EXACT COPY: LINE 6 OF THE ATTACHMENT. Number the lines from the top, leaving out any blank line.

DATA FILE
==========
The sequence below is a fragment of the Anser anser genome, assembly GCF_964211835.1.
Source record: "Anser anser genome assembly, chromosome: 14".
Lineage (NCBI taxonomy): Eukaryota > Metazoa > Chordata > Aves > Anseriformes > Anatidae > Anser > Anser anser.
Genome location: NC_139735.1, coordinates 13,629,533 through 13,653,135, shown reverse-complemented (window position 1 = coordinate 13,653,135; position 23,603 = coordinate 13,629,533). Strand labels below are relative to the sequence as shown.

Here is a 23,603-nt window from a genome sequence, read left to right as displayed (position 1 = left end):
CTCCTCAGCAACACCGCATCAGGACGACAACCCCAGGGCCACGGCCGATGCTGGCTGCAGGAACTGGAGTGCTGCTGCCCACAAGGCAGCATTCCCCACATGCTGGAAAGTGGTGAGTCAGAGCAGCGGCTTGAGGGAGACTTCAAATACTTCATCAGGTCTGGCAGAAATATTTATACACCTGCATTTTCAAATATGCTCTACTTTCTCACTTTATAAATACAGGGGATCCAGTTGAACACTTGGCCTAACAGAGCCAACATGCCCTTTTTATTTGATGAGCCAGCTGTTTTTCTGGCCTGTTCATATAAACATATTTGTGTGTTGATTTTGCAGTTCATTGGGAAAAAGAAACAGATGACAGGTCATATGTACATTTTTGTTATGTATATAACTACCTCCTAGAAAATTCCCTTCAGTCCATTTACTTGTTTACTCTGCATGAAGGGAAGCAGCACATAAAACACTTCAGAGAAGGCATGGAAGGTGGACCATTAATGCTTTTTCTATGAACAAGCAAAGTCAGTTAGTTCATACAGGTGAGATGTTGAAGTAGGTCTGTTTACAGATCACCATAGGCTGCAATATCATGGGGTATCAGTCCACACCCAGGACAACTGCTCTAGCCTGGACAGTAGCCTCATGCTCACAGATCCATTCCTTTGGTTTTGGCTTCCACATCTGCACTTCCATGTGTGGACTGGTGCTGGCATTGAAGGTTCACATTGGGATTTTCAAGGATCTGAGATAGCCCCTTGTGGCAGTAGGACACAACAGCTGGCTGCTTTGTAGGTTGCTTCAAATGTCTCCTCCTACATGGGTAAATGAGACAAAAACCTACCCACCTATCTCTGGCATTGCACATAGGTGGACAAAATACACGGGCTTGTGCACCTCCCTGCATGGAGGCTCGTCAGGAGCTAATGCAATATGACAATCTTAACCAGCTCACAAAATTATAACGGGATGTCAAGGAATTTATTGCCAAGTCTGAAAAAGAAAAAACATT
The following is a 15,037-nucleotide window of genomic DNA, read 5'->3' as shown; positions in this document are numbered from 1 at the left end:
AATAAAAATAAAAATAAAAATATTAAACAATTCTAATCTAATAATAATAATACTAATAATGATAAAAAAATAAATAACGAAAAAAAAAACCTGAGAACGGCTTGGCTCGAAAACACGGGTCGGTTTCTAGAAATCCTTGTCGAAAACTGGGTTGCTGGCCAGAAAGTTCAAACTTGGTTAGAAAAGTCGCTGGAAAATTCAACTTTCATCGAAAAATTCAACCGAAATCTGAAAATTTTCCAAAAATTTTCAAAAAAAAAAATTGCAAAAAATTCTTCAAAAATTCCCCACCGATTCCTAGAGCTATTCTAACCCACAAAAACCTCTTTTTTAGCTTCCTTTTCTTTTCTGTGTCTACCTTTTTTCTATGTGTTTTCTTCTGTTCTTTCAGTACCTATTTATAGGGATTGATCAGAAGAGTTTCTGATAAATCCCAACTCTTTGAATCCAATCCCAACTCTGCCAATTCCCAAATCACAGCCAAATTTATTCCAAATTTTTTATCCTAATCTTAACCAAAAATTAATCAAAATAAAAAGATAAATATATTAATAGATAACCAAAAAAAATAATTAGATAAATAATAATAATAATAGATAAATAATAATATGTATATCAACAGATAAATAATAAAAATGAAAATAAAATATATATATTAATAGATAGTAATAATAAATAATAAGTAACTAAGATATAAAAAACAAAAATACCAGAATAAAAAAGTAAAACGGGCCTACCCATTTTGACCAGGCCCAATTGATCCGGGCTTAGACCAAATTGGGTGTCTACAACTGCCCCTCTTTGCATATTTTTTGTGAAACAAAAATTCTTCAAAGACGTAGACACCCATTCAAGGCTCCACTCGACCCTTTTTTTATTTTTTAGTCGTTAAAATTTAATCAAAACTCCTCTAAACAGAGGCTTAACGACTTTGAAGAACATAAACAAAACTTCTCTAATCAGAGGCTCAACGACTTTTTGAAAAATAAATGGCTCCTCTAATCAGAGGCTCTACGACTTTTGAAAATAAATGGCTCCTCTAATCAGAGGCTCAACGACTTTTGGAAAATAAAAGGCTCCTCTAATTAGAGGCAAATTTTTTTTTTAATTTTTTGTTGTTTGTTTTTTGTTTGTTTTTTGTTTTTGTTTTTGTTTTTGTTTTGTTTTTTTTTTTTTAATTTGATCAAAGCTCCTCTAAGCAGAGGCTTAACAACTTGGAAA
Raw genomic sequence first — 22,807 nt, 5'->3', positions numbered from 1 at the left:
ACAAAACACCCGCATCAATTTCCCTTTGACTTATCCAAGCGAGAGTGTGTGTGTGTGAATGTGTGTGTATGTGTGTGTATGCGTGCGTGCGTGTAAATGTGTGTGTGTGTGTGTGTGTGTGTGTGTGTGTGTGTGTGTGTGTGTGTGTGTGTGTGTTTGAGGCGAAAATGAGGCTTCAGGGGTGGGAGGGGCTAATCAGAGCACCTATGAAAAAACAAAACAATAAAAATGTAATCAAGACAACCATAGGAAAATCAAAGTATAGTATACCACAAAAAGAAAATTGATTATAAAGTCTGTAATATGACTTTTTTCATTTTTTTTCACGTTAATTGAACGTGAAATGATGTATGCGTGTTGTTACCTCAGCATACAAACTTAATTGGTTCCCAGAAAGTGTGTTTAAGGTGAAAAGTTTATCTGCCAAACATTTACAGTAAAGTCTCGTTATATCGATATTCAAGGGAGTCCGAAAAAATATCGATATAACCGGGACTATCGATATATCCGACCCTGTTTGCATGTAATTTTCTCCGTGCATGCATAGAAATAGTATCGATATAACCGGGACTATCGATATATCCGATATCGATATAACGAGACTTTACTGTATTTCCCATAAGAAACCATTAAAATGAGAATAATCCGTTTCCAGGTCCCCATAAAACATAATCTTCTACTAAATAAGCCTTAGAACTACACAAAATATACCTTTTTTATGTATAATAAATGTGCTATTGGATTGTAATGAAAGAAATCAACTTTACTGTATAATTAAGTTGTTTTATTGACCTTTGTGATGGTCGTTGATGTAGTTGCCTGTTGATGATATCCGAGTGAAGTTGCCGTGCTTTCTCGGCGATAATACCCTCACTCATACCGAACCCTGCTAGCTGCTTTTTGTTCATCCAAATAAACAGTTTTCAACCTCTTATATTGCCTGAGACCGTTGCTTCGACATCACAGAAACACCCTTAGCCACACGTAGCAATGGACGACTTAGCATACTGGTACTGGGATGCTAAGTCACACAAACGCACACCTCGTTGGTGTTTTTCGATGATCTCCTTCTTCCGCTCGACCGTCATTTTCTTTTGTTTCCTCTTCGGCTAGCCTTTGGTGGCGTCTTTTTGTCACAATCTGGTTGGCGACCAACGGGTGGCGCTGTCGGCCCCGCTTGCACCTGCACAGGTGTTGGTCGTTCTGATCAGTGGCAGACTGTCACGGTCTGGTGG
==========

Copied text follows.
CTCCTCAGCAACACCGCATCAGGACGACAACCCCAGGGCCACGGCCGATGCTGGCTGCAGGAACTGGAGTGCTGCTGCCCACAAGGCAGCATTCCCCACATGCTGGAAAGTGGTGAGTCAGAGCAGCGGCTTGAGGGAGACTTCAAATACTTCATCAGGTCTGGCAGAAATATTTATACACCTGCATTTTCAAATATGCTCTACTTTCTCACTTTATAAATACAGGGGATCCAGTTGAACACTTGGCCTAACAGAGCCAACATGCCCTTTTTATTTGATGAGCCAGCTGTTTTTCTGGCCTGTTCATATAAACATATTTGTGTGTTGATTTTGCAGTTCATTGGGAAAAAGAAACAGATGACAGGTCATATGTACATTTTTGTTATGTATATAACTACCTCCTAGAAAATTCCCTTCAGTCCATTTACTTGTTTACTCTGCATGAAGGGAAGCAGCACATAAAACACTTCAGAGAAGGCATGGAAGGTGGACCATTAATGCTTTTTCTATGAACAAGCAAAGTCAGTTAGTTCATACAGGTGAGATGTTGAAGTAGGTCTGTTTACAGATCACCATAGGCTGCAATATCATGGGGTATCAGTCCACACCCAGGACAACTGCTCTAGCCTGGACAGTAGCCTCATGCTCACAGATCCATTCCTTTGGTTTTGGCTTCCACATCTGCACTTCCATGTGTGGACTGGTGCTGGCATTGAAGGTTCACATTGGGATTTTCAAGGATCTGAGATAGCCCCTTGTGGCAGTAGGACACAACAGCTGGCTGCTTTGTAGGTTGCTTCAAATGTCTCCTCCTACATGGGTAAATGAGACAAAAACCTACCCACCTATCTCTGGCATTGCACATAGGTGGACAAAATACACGGGCTTGTGCACCTCCCTGCATGGAGGCTCGTCAGGAGCTAATGCAATATGACAATCTTAACCAGCTCACAAAATTATAACGGGATGTCAAGGAATTTATTGCCAAGTCTGAAAAAGAAAAAACATT